As mentioned before assault charges cover a large variety of violent crime situations. In the most serious of case, defendants will be charged with Aggravated Assault. Like simple assault, aggravated assault does not require there to be an actual injury to the victim to be required a crime. A threat alone can still warrant aggravated assault charges and require the help of a criminal defense lawyer.


An assault is considered an aggravated if:

  • There is a determining factor to occur during the altercation that makes it more severe in nature,
  • There is a deadly weapon or motor vehicle used,
  • The assault is committed at the same time another felony is underway.

What is classified as Aggravated Assault

What Are the Penalties for Assault, Battery?

Assault charges on any level can lead to a very serious felony charge and a conviction that will seriously impact your life. Not only could you face an extended prison sentence, you will also be followed with the stigma of a convicted felon. The penalties for assault and battery crimes depend on the amount of harm done or threatened, the victim, and the offender’s criminal record.

Incarceration and Fines

In the smallest case, simple assault generally carries misdemeanor penalties up to a year in jail and fines around $500 to $2,500 as decided by a judge. In more severe insistences a felony charge may be considered if the offender has prior assault convictions.

When dealing with much larger crimes, such as aggravated assault the punishment can include felony penalties of 10, 15 or even 20+ years of prison time. You can also have to pay fines of up to $5,000 to $20,000. In the end, the penalties as a result of assault and battery crimes will be based on the level of harm done or threatened, the victim, the offender’s criminal record, and the knowledge of your criminal defense attorney.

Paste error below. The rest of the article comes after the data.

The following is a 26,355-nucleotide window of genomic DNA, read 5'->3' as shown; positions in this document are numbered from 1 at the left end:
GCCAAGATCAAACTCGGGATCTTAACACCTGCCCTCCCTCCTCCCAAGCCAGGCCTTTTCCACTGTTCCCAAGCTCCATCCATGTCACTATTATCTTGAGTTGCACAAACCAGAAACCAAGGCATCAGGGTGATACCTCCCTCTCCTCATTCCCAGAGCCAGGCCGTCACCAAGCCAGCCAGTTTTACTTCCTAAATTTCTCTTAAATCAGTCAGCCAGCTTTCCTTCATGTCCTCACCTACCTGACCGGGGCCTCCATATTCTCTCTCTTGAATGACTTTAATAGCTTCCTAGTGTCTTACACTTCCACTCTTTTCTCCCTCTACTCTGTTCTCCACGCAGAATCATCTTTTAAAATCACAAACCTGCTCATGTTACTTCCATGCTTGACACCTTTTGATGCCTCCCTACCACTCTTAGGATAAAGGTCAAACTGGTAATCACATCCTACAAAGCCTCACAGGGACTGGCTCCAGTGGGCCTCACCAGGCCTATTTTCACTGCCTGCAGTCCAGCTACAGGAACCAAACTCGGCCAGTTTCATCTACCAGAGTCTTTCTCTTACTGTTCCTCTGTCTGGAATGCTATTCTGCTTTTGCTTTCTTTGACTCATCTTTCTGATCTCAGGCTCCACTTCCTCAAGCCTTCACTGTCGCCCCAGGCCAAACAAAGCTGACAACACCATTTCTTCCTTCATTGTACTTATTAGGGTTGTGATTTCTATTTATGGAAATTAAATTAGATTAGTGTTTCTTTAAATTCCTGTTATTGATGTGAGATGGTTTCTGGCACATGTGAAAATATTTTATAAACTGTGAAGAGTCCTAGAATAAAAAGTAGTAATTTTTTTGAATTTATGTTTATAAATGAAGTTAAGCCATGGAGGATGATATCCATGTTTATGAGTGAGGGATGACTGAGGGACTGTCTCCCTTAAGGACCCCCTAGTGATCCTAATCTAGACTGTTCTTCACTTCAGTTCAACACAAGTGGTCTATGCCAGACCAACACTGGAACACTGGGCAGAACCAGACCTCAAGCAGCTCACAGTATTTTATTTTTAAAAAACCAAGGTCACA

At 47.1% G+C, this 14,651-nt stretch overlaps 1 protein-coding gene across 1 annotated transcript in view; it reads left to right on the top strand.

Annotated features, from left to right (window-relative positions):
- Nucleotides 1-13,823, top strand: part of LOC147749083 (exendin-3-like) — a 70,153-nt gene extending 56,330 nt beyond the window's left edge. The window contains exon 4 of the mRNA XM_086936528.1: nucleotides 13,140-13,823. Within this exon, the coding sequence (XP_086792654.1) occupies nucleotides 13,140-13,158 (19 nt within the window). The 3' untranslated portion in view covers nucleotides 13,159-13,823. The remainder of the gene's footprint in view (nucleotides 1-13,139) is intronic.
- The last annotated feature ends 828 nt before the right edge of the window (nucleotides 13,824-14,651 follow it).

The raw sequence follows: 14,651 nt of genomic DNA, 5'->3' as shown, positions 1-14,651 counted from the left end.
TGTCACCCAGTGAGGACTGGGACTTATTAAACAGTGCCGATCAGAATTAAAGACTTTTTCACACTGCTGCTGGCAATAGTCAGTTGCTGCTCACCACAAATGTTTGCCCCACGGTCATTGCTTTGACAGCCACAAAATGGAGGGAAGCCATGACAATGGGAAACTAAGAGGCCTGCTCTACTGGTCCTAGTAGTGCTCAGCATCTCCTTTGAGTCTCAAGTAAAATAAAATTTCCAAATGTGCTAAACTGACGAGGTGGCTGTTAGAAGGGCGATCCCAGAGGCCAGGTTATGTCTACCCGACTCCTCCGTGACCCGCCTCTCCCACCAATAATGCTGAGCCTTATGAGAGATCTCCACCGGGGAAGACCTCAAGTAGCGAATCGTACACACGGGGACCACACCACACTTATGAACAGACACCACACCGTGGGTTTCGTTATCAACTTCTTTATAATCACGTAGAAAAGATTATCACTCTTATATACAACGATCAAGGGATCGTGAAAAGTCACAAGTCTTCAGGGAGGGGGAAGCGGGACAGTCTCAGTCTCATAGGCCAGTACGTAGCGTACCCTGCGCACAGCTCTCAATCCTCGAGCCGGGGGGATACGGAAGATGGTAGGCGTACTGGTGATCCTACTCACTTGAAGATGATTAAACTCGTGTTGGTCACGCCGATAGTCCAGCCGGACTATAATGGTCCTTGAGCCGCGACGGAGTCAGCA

If you are first time offender, a judge might sentence probation, which allows the person to serve their sentence within the community outside of jail time. Other probation conditions may include attending anger management classes, substance abuse counseling, staying away

from the victim, or paying restitution to the victim. However, in many cases probation is a lot less likely of a conviction, especially for repeat or egregious assaults.

Restraining Orders

In almost every assault case, no matter if the defendant serves time in the community on probation or behind bars, a judge will likely issue a restraining or protective order against the defendant. These orders will prohibit the defendant from contacting or seeing the victim and any violation can lead to an additional conviction.


In the case a victim of assault suffers physical or emotional injuries the judge can place an order that requires the defendant to pay for related medical and counseling bills. Any of the payments made from the defendant to the victim will be referred to as restitution.


Charged With a Violent Crime? Now What?

If you are facing any sort of violent criminal charge, you need to protect your rights by promptly hiring a criminal defense attorney to represent you. At Coolidge Law Firm, we defend the rights of our clients accused of all types of felony and misdemeanor crimes in Wake County, including in Raleigh, Cary, Morrisville, Apex, Garner, Fuquay-Varina, Knightdale, Wake Forest, Wendell and Rolesville.

Call us today at (919) 239-8448 or fill out the contact form below to schedule a free consultation with a skilled Raleigh violent offense lawyer.